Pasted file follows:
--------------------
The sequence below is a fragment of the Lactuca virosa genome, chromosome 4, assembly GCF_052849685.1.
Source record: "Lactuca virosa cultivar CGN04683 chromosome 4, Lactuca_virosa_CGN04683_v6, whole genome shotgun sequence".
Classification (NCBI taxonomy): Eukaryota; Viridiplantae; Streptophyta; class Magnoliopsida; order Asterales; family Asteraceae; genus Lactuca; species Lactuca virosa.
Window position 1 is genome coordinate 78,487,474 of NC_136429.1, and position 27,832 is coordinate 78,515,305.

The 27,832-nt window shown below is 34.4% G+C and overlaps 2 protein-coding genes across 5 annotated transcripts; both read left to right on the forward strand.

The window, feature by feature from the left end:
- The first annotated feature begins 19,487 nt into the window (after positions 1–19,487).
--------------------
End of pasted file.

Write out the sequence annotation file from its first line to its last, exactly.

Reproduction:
The sequence below is a fragment of the Lactuca virosa genome, chromosome 4, assembly GCF_052849685.1.
Source record: "Lactuca virosa cultivar CGN04683 chromosome 4, Lactuca_virosa_CGN04683_v6, whole genome shotgun sequence".
Classification (NCBI taxonomy): Eukaryota; Viridiplantae; Streptophyta; class Magnoliopsida; order Asterales; family Asteraceae; genus Lactuca; species Lactuca virosa.
Window position 1 is genome coordinate 78,487,474 of NC_136429.1, and position 27,832 is coordinate 78,515,305.

The 27,832-nt window shown below is 34.4% G+C and overlaps 2 protein-coding genes across 5 annotated transcripts; both read left to right on the forward strand.

The window, feature by feature from the left end:
- The first annotated feature begins 19,487 nt into the window (after positions 1–19,487).